Hay, Gilbert (DNB00)

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HAY, Sir GILBERT (fl. 1456), Scottish poet and translator, was in all likelihood of the noted family of Hays of Errol, hereditary constables of Scotland. He was probably the son of Sir William Hay of Locharret, and he may be the Gylbertus Hay mentioned among the Determinants or Bachelors of Arts in 1418 and the Masters of Arts in 1419 of St. Andrews University. Following a custom of the cadets in his time, Hay soon after this date went to France, where the influence of the Dauphiness Margaret, daughter of James I of Scotland, may have helped him to the position of chamberlain to Charles VII. He returned to Scotland soon after Margaret's death in 1445. It is not certain when he became a knight, but in introducing in 1456 his version of Bonnet's ‘Buke of Battailes,’ he calls himself ‘Gilbert of the Haye Knycht, Maister in Arte, and Bachilere in Decreis, Chaumerlayn vmquhile to the maist worthy King Charles of Fraunce.’

After his return to Scotland, Hay resided with the Earl of Caithness, at whose suggestion he translated from French the prose works that bear his name. He may have been related to the Caithness family by marriage. He was a witness to the testament of Alexander de Sutherland of Durnbethe, ‘made at Roslin, 14 Nov. 1456.’ The testator leaves Sir Gilbert the Haye his ‘sylar colar,’ with the injunction to say ten Psalters for his soul. (Genealogie of the Sainteclaires of Rosslyn, pp. 91–8.)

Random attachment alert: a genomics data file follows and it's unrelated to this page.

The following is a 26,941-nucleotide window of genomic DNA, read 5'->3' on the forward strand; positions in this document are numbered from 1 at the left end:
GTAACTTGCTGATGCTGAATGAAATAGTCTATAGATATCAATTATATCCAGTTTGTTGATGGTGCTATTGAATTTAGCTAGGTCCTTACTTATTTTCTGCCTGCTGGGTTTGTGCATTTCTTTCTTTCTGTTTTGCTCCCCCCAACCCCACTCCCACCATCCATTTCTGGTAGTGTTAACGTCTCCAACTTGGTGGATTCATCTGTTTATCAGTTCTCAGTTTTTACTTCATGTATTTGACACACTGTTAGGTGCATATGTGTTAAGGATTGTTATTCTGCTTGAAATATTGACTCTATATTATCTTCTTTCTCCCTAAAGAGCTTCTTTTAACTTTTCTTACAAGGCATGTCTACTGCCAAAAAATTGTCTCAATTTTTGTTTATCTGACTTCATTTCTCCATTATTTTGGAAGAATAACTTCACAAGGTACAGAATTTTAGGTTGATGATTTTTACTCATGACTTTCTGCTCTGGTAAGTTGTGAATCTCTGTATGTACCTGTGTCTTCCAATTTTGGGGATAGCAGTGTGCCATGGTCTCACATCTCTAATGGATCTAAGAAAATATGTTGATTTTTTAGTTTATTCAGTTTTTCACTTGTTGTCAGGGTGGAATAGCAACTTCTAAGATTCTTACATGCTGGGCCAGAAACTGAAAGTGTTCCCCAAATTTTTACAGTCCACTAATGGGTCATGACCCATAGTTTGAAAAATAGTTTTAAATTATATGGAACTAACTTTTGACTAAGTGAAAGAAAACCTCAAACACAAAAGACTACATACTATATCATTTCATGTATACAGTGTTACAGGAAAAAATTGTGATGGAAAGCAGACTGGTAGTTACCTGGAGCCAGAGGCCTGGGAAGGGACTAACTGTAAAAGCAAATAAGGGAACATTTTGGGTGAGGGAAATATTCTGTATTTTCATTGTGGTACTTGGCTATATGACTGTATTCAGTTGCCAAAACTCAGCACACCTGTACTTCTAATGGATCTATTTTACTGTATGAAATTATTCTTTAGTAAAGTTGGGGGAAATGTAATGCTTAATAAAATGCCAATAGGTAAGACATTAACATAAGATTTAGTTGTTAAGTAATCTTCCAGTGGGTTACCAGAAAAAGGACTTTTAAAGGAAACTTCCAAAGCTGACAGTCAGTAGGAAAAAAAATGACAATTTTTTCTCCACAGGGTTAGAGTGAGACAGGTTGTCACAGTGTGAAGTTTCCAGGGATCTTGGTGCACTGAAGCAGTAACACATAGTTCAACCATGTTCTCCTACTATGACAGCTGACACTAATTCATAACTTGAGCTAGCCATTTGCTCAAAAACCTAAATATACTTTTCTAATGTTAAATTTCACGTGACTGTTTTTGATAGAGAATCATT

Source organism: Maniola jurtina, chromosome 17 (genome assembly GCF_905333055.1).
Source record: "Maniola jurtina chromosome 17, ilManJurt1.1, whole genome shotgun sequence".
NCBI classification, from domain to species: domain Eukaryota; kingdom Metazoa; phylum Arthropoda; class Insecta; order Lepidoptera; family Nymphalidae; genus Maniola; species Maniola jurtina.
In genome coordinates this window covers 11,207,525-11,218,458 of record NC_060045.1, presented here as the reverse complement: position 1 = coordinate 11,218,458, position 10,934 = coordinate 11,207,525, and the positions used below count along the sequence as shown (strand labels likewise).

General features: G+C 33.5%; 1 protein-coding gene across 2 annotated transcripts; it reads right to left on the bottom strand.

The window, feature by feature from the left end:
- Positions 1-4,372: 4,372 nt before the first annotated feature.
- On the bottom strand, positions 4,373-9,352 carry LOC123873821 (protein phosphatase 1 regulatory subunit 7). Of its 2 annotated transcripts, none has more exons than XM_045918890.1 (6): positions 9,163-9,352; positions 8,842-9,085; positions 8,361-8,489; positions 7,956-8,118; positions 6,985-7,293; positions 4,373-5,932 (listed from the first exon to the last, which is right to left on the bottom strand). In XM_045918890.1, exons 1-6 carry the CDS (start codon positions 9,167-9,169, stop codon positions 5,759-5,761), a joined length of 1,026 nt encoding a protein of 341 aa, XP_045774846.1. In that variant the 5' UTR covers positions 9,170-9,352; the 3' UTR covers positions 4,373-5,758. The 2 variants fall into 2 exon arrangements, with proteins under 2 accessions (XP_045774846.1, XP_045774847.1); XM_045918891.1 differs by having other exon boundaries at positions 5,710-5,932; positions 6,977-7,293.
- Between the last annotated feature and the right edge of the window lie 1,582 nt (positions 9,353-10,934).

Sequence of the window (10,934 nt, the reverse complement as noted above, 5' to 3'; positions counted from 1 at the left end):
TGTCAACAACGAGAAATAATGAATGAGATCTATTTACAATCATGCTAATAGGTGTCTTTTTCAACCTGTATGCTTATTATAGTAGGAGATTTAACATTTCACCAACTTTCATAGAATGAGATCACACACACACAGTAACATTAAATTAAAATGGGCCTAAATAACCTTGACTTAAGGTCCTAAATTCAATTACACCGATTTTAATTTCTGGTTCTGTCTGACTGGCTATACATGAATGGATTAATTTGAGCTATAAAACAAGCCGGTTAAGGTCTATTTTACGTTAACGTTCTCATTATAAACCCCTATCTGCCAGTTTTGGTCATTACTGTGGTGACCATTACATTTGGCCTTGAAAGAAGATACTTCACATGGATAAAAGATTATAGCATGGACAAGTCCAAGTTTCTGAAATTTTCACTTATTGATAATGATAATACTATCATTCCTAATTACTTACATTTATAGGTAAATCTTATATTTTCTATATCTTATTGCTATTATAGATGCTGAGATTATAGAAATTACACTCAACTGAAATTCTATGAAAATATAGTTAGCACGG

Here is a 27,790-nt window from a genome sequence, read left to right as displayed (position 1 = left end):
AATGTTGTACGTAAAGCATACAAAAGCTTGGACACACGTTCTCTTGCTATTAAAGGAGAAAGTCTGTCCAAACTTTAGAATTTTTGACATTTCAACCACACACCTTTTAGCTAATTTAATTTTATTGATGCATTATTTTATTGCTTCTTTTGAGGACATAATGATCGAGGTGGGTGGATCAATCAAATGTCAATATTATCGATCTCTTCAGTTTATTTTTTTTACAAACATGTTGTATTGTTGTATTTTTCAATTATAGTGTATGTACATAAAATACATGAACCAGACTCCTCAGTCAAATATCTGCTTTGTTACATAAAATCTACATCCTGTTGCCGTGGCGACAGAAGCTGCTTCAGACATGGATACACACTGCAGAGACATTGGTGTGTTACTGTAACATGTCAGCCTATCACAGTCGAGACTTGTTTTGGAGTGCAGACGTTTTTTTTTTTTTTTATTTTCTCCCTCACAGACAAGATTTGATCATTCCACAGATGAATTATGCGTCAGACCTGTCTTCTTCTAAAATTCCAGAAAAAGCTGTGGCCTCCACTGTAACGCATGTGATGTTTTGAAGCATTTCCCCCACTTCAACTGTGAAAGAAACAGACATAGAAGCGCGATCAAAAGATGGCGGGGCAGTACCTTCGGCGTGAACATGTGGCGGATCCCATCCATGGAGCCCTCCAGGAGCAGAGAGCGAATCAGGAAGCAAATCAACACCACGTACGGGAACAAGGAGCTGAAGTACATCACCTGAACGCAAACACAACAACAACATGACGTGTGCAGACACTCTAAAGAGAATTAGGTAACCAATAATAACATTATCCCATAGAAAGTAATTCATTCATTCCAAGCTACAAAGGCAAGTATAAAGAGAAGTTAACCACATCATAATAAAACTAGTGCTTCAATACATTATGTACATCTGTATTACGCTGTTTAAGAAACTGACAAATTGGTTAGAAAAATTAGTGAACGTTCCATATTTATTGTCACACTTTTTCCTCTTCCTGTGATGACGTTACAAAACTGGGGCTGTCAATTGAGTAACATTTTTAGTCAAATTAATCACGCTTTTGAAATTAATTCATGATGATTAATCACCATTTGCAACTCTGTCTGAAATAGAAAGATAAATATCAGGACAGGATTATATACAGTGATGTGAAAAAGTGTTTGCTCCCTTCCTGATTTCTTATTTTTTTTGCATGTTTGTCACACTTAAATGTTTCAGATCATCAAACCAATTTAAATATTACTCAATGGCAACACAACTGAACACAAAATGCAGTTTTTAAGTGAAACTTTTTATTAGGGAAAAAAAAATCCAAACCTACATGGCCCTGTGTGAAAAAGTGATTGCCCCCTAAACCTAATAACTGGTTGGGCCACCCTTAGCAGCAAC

Hay's prose works were found in manuscript in the library of Sir Walter Scott after his death, and were edited by David Laing for the Abbotsford Club (1847). There are three treatises in all: 1. The monk Bonnet's ‘Buke of Battailes.’ 2. The anonymous ‘Le Livre de l'Ordre de Chevalerie,’ which Caxton also translated. Hay entitles his version ‘The Buke of the Order of Knyghthood.’ 3. ‘The Buke of the Governaunce of Princes,’ a translation of the spurious Aristotelian ‘Secretum Secretorum.’ These were all translated into expressive characteristic Scotch, and Laing prints the second in full, with illustrative specimens of the others. Hay's poetic work is a translation from the French into upwards of twenty thousand Scottish verses of ‘The Buke of the Conqueror Alexaunder the Great.’ The work is only extant in a manuscript at Taymouth Castle, which seems to have been written in 1493, after the translator's death. It has never been printed in full, but copious extracts were printed for the Bannatyne Club in 1834.

Hay's vigorous command of his native tongue insured him a measure of importance, and his ‘Buke of King Alexaunder’ has sufficiently distinctive merits to warrant allusion to the writer by Dunbar in his ‘Lament for the Makaris’ (before 1508) and by Sir David Lyndsay in the prologue to his ‘Papyngo.’

[Mackenzie's Lives and Characters of the most Eminent Writers of the Scots Nation, vol. iii.; Abbotsford Club and Bannatyne Club books, as above; Michel's Les Écossais en France, vol. i.]

T. B.